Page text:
Beat Syndrome: Our sound has evolved over the past couple of years but importantly we have found the Beat Syndrome formula. It took time for us to realize how to lay our ideas into a certain structure that works for both of us. I It’s more recognizable in our sound now than it was in the past. But overall a crossover between Techno and Melodic Progressive music is what we usually aim to create in the studio.
6. Sometime over the course of 2012 you began to get more recognition for your work. Hernan Cattaneo began charting and playing your stuff both live and on his radio show. Beatport also began featuring many of your releases as well. How much have things changed for you guys since say 2011? Do you have a lot more labels requesting remixes etc?
Beat Syndrome: Things have certainly changed over the coarse of past 2 years. There are more labels and producers reaching us for remixes and collaborations. Once we found the formula that worked for us, it really helped us grow as artists and influenced our production. Beatport and you guys at releasepromo have been tremendously supportive of our music and we are very thankful for that. Its also really amazing to be supported by Hernan, someone who we have looked up to and been inspired by for many years. He has been doing a fantastic job of introducing new artists and fresh sounds to electronic music fans worldwide and that is very admirable.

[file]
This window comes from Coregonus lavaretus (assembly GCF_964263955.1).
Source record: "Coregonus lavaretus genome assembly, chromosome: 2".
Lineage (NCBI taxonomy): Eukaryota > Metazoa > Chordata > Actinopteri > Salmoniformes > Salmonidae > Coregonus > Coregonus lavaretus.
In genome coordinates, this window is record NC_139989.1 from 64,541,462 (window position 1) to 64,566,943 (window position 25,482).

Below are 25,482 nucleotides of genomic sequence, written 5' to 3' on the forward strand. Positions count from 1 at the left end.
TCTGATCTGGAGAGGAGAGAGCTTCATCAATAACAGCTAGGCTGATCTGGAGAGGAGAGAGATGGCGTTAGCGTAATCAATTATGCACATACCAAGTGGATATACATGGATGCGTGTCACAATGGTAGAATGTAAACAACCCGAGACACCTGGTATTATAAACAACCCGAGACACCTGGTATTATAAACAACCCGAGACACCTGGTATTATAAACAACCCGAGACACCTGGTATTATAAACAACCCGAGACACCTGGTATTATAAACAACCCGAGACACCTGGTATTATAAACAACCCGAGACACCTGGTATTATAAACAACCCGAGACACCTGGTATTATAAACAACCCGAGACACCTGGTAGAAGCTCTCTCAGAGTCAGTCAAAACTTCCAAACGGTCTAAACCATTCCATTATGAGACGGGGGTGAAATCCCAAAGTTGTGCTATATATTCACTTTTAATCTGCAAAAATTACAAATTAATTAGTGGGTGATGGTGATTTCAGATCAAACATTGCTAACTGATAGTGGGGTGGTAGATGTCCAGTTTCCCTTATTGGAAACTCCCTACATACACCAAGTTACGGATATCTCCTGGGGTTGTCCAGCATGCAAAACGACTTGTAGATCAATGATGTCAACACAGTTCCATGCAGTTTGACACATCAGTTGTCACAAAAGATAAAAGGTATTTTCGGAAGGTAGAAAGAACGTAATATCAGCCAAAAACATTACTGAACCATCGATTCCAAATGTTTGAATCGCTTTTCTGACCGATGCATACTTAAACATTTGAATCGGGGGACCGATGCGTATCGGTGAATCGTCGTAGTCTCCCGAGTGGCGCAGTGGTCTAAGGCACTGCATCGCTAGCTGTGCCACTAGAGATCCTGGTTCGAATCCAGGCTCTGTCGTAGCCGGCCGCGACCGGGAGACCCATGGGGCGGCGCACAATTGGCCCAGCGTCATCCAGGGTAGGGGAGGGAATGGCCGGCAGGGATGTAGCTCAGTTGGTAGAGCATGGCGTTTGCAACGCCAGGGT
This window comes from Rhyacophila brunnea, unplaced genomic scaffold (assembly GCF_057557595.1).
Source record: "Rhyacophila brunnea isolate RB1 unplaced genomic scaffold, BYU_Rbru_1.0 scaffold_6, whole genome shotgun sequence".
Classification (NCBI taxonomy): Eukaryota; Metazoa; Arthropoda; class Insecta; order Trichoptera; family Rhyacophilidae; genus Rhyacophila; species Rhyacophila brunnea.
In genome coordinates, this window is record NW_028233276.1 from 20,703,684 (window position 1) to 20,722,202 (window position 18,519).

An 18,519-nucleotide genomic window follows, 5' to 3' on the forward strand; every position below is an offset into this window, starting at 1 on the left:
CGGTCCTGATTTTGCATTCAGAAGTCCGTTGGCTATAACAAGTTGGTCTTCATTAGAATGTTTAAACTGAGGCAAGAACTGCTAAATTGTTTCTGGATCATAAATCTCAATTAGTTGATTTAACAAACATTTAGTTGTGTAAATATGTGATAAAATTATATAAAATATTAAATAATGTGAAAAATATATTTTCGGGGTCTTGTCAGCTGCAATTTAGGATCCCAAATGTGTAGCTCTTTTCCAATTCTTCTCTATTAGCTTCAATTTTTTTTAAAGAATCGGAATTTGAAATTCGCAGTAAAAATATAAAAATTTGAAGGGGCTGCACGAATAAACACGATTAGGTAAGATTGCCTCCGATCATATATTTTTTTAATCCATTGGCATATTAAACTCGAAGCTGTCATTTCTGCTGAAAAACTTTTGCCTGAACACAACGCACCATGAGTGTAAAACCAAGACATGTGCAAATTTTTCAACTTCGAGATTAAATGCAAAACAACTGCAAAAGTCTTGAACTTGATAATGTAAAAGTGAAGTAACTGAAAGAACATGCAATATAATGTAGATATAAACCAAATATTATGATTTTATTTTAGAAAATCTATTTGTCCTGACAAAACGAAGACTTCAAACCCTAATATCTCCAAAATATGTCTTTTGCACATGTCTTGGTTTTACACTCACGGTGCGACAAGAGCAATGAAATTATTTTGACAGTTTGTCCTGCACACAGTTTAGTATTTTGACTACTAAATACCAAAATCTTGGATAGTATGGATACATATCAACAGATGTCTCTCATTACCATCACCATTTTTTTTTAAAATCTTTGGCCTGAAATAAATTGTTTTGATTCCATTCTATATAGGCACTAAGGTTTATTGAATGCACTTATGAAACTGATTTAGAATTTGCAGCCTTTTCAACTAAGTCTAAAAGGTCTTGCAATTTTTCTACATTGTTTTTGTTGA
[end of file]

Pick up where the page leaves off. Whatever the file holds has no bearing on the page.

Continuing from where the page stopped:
7. You guys have a tour of Belgium and Greece coming up in February. You must be extremely excited for it, how did the tour come about? And have you got any special unreleased gems planned for it? 🙂
Beat Syndrome: We are really excited about the tour. This is the first time we are playing in Europe, looking forward to meeting new people and playing our music to a new audience. We have been working with Movement and Sound Avenue for a while now and we consider both labels home for our music. We signed our first EP with Movement Recording about three years ago. The Greece tour is something that we have been talking about with Tash for a long time. Our connection with Dominique and the S.A. crew started through a Remix contest for their label, Since then We had many successful release with Sound avenue and Cross fade sounds, we also got to collaborate with Dominque on a number of releases and have many exciting projects coming up in the future. Dominque was planning a few events for February in Belgium and asked us to be a part of it, The rest of tour started falling in to place from there. There are a couple of unreleased tracks that we are going to play on the tour and have prepared a lot of new remixes and mash-ups that we can’t wait to try out on the dancefloor.